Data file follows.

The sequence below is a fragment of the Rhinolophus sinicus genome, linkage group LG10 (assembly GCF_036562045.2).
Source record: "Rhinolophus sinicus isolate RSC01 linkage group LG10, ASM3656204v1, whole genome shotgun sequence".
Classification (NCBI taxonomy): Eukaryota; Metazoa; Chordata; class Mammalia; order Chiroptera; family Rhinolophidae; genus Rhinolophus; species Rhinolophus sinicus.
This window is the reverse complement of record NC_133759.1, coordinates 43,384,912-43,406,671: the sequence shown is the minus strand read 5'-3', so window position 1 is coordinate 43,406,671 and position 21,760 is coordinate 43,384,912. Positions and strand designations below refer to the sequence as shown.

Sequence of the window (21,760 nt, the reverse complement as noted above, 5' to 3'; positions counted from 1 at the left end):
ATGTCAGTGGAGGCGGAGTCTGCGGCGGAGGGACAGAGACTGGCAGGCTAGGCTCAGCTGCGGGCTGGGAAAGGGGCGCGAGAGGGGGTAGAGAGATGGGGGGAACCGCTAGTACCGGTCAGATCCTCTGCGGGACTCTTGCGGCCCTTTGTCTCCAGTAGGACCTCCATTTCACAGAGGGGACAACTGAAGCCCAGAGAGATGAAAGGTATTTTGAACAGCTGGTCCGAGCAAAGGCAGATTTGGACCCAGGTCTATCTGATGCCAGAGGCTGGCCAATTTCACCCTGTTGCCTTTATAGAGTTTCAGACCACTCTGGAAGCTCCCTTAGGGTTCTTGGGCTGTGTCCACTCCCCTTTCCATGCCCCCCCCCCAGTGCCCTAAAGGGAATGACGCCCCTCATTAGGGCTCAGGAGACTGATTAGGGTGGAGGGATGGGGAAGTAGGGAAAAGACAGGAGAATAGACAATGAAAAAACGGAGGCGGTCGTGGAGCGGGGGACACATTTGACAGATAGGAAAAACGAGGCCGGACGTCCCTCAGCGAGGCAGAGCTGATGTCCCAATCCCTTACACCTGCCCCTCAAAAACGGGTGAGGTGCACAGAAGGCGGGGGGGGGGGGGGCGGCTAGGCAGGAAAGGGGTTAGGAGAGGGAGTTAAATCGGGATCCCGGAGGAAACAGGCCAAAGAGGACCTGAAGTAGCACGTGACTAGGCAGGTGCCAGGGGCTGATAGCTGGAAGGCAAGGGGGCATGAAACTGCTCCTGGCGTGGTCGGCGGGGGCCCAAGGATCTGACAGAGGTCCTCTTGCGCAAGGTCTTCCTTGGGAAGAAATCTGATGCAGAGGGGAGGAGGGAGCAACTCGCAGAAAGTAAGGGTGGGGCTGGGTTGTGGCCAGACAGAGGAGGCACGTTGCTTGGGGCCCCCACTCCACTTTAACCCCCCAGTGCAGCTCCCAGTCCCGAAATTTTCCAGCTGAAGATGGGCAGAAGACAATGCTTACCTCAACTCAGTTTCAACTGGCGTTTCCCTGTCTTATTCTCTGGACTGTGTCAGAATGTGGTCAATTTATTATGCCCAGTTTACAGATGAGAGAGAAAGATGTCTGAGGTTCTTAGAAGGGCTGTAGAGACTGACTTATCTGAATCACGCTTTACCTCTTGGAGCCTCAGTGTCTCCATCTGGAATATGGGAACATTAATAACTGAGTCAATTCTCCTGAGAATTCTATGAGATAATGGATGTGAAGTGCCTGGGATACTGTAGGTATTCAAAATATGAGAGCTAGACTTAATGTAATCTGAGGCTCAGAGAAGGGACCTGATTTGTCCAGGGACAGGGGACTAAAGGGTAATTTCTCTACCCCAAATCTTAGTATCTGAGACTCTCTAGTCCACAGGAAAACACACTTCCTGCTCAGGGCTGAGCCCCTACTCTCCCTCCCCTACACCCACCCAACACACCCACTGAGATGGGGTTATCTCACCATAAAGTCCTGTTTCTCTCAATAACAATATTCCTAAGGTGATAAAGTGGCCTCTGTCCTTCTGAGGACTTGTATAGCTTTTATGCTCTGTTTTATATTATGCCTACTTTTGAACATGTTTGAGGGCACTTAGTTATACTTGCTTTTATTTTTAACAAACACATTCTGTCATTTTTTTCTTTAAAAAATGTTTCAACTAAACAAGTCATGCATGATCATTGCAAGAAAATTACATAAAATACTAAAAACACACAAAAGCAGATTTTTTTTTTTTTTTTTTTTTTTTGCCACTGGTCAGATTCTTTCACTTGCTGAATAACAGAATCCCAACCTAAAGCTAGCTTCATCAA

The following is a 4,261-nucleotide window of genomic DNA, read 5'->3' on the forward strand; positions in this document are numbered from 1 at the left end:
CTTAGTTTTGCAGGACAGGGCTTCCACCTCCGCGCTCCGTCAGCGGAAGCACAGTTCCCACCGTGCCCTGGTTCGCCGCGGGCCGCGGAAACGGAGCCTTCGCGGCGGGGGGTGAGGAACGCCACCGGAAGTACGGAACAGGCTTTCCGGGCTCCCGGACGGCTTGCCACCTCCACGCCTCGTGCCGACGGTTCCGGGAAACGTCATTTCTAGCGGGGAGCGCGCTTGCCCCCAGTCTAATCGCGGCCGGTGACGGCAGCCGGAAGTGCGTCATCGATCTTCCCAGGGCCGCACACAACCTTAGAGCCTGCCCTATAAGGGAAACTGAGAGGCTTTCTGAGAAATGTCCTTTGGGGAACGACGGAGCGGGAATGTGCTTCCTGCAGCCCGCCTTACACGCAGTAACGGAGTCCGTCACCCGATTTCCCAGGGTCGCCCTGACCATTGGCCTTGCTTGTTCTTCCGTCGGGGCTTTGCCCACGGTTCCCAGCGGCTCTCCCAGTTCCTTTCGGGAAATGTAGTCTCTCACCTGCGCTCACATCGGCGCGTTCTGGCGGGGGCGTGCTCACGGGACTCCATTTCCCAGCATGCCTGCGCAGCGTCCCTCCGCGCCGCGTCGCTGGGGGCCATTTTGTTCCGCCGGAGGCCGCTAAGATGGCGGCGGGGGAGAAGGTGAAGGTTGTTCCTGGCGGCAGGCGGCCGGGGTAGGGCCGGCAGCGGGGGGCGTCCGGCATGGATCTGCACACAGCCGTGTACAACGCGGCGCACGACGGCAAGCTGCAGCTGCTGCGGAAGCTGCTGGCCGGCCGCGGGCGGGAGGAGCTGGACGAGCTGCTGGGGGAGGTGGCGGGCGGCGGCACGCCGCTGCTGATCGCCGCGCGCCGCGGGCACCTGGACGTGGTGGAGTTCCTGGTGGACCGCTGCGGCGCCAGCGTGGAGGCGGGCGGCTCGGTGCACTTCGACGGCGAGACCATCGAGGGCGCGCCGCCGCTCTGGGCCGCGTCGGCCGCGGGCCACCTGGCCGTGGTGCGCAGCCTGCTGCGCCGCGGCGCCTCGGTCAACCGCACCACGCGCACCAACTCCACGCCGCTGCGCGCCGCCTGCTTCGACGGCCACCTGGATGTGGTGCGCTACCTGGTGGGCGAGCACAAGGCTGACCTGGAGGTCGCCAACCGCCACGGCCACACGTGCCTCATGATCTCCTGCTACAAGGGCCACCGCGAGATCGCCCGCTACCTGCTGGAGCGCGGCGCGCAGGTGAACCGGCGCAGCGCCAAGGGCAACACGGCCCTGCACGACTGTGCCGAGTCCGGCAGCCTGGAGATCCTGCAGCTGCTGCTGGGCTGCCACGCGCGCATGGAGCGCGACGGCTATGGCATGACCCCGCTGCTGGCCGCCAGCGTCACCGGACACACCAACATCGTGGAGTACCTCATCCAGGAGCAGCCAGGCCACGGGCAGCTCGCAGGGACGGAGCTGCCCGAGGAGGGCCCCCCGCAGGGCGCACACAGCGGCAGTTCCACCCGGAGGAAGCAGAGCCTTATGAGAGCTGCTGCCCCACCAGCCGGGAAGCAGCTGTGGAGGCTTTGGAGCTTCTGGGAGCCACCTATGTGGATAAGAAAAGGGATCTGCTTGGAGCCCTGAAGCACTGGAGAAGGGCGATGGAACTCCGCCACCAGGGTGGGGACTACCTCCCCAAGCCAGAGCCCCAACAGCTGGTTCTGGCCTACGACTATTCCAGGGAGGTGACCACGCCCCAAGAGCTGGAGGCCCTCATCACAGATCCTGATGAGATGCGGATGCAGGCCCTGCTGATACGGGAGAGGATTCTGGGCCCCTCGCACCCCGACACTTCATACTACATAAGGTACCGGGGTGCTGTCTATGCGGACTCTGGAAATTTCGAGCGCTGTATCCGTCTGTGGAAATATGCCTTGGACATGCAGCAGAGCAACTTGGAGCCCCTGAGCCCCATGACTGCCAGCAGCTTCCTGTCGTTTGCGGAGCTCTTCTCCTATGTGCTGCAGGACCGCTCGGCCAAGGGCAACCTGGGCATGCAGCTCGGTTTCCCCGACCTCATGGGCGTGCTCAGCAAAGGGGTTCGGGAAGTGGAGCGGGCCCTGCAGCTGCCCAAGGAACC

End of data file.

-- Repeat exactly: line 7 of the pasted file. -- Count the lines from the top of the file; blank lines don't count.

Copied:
The following is a 4,261-nucleotide window of genomic DNA, read 5'->3' on the forward strand; positions in this document are numbered from 1 at the left end: